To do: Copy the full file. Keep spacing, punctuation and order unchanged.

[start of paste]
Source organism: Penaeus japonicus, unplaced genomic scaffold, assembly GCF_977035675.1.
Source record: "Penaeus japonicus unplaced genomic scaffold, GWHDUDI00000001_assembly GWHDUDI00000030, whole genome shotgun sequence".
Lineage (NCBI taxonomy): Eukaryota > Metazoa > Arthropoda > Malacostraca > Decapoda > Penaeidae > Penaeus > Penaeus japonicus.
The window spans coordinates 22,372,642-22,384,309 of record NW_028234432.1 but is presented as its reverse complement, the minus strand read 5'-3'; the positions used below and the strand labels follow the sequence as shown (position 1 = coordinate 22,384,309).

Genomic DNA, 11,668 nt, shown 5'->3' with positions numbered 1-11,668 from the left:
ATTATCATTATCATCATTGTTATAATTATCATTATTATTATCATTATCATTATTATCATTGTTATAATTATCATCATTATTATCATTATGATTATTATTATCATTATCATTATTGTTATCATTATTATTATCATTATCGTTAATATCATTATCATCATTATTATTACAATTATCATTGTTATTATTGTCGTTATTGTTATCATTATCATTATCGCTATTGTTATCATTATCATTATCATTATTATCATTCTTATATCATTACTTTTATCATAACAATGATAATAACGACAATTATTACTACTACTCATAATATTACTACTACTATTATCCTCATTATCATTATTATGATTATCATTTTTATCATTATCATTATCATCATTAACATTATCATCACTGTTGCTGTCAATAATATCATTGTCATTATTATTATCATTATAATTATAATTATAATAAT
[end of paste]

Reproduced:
Source organism: Penaeus japonicus, unplaced genomic scaffold, assembly GCF_977035675.1.
Source record: "Penaeus japonicus unplaced genomic scaffold, GWHDUDI00000001_assembly GWHDUDI00000030, whole genome shotgun sequence".
Lineage (NCBI taxonomy): Eukaryota > Metazoa > Arthropoda > Malacostraca > Decapoda > Penaeidae > Penaeus > Penaeus japonicus.
The window spans coordinates 22,372,642-22,384,309 of record NW_028234432.1 but is presented as its reverse complement, the minus strand read 5'-3'; the positions used below and the strand labels follow the sequence as shown (position 1 = coordinate 22,384,309).

Genomic DNA, 11,668 nt, shown 5'->3' with positions numbered 1-11,668 from the left:
ATTATCATTATCATCATTGTTATAATTATCATTATTATTATCATTATCATTATTATCATTGTTATAATTATCATCATTATTATCATTATGATTATTATTATCATTATCATTATTGTTATCATTATTATTATCATTATCGTTAATATCATTATCATCATTATTATTACAATTATCATTGTTATTATTGTCGTTATTGTTATCATTATCATTATCGCTATTGTTATCATTATCATTATCATTATTATCATTCTTATATCATTACTTTTATCATAACAATGATAATAACGACAATTATTACTACTACTCATAATATTACTACTACTATTATCCTCATTATCATTATTATGATTATCATTTTTATCATTATCATTATCATCATTAACATTATCATCACTGTTGCTGTCAATAATATCATTGTCATTATTATTATCATTATAATTATAATTATAATAAT